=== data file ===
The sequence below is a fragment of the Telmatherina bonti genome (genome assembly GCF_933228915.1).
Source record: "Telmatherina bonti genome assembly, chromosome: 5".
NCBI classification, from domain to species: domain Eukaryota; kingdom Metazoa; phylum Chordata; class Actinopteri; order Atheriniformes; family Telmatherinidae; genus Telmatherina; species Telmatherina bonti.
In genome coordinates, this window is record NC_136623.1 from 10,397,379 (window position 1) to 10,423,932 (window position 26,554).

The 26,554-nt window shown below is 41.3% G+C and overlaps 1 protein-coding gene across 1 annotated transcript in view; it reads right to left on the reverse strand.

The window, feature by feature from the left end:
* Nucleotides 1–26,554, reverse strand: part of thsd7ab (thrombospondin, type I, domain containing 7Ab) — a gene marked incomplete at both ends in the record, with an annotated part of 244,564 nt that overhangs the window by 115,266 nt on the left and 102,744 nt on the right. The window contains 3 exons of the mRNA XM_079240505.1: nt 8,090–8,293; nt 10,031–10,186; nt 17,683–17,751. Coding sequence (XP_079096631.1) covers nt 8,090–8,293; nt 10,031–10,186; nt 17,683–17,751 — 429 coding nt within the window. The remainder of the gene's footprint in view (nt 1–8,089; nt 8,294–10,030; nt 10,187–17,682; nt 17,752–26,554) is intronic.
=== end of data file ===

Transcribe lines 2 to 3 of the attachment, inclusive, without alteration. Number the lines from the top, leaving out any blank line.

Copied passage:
Source record: "Telmatherina bonti genome assembly, chromosome: 5".
NCBI classification, from domain to species: domain Eukaryota; kingdom Metazoa; phylum Chordata; class Actinopteri; order Atheriniformes; family Telmatherinidae; genus Telmatherina; species Telmatherina bonti.